January 21, 2011

Cold Creek Revival

Cold Creek Pond... all to myself.

Some say communing with nature can be a religious experience. I, for example, find that everything in nature screams of the Creator. I don’t worship nature, but I find that the Lord’s hand is everywhere to be found in it. In the Bible, Job retorts in his defense against his so called friends, “But ask the animals, and they will teach you, or ask the birds of the air, and they will teach you. Speak to the earth, and it will teach you, or let the fish of the sea tell you. Every one of these knows that the hand of the Lord has done this” (Job 13, 7-9). So, today I went to speak with Mr. Trout.

We recently started a new four-day, ten-hour work schedule that frees up Fridays. The new four-day workweek was a cost saving measure for some employees who are working four, nine and one-half hour days which is a five percent cost reduction. I suspect it will eventually go away when the economy recovers enough to return to a five-day, eight-hour schedule. For now I will enjoy it as long as it lasts. Today, for example, I was able to sleep in a little and then accompany my wife Denise and our foster child to visit the birth mother at Child Haven. Afterwards we hung my certificates and pictures in my new office, which was then followed by a late brunch for the three of us. When we got home about 1:30 pm I could hear those Cold Creek trout talking all the way down from my house. Denise graciously allowed me a run up to Cold Creek to see if the warmer weather had melted the ice off the pond.
Trout Truck at Cold Creek
Some of you FisherDad followers were disappointed when the pond froze over shortly after it was stocked due to a cold snap. This past week was unseasonably warm and with my new found Friday freedom I decided to check it out. And speaking of Friday’s off I was surprised to hear a voice message from my good friend and co-worker David who passed me on U.S. Highway 95. He had taken his family up into Mount Charleston to enjoy the winter snow (and perhaps try out the new four-wheel drive vehicle). They were returning from the winter playland when he noticed the Trout Truck heading in the opposite direction. David has great powers of deduction and instantly knew I was headed to fish Cold Creek. I found the fortuitous passing to be another example of how small the world really is when you pay attention to what is happening around you.

Dude! Got carrots?
Well, I can tell you that the reason I could hear the Cold Creek trout calling me was that the ice had indeed melted off the pond. It was gloriously warm (close to fifty degrees) and there were no other anglers in sight; Cold Creek was all mine for the moment which greatly enhanced my ability to listen to the speaking fish, I might add. But it was not only the fish; there were the omnipresent Cold Creek feral horses (I resist calling them mustangs). As I was assembling gear and putting on my boots two young colts approached my truck. The horses around Cold Creek are pretty tame for the most part, but still not predicable so they are best left alone. These two youngsters sought me out which tells you something about their familiarity with all the Cold Creek visitors that bring them apples, carrots, or whatever. They came right up to the truck and were starting to stick their noses into the door when I shushed them off. Not sure but they weren’t saying, “Dude! Got carrots?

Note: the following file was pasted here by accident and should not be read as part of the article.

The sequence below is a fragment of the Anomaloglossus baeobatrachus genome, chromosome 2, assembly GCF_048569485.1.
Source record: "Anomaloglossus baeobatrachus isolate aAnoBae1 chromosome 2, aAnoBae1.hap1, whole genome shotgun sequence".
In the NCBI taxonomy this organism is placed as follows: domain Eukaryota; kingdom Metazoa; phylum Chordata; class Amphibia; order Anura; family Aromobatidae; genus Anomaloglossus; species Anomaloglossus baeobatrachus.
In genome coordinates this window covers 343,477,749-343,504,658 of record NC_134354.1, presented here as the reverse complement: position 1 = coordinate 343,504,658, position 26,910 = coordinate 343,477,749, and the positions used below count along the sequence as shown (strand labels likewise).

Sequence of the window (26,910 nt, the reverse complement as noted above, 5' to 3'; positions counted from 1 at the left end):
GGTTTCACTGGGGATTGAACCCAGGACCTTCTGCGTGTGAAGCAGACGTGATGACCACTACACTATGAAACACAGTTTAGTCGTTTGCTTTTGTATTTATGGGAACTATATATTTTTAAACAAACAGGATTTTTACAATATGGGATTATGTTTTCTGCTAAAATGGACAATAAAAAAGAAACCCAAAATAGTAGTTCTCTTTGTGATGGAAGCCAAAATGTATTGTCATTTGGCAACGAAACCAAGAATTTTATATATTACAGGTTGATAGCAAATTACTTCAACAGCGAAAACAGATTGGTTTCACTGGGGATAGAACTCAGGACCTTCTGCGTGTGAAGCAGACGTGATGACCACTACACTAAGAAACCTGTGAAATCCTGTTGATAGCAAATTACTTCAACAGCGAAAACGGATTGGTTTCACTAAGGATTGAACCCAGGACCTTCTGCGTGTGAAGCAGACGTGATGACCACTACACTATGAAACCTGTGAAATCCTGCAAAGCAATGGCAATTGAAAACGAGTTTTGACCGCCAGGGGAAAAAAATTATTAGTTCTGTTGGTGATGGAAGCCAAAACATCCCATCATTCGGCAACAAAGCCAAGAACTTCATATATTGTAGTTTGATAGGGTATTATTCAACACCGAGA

Denny Rickard's Callibaetis Nymph, one of my favorite stillwater flies...
...and trout like them, too!
I was excited to have the pond to myself. It had been a year or so since that had happened. Despite my anticipation the fishing started off slow. I caught my first trout about forty-five minutes into it. Fortunately over the next seventy-five minutes I caught four more. All five were about eleven inches or so, and they were healthy. They attacked the flies deep. Two were caught on a small scud pattern and the other three on a Rickard's Callibaetis nymph, but all were caught at least four feet down. I was casting my six-foot, four weight fly rod. I only have an intermediate sinking line for that rod, and so I had to count to twenty to give the line a chance to sink deep before I started my retrieve. All the retrieves were slower than usual, by the way.

First trout of day, on scud (freshwater shrimp) pattern

Nice Cold Creek rainbow on Callibaetis
Yummy Callibaetis
Last trout of the day
By 3:50 pm I had enjoyed myself enough to last another month or so, and I knew Denise would be looking for my return before dark. Although a short trip it was a joyous one that lightened my burdens enough to refresh my soul. And the conversation was delightfully praiseworthy.
The Happy Angler, conversant in Trout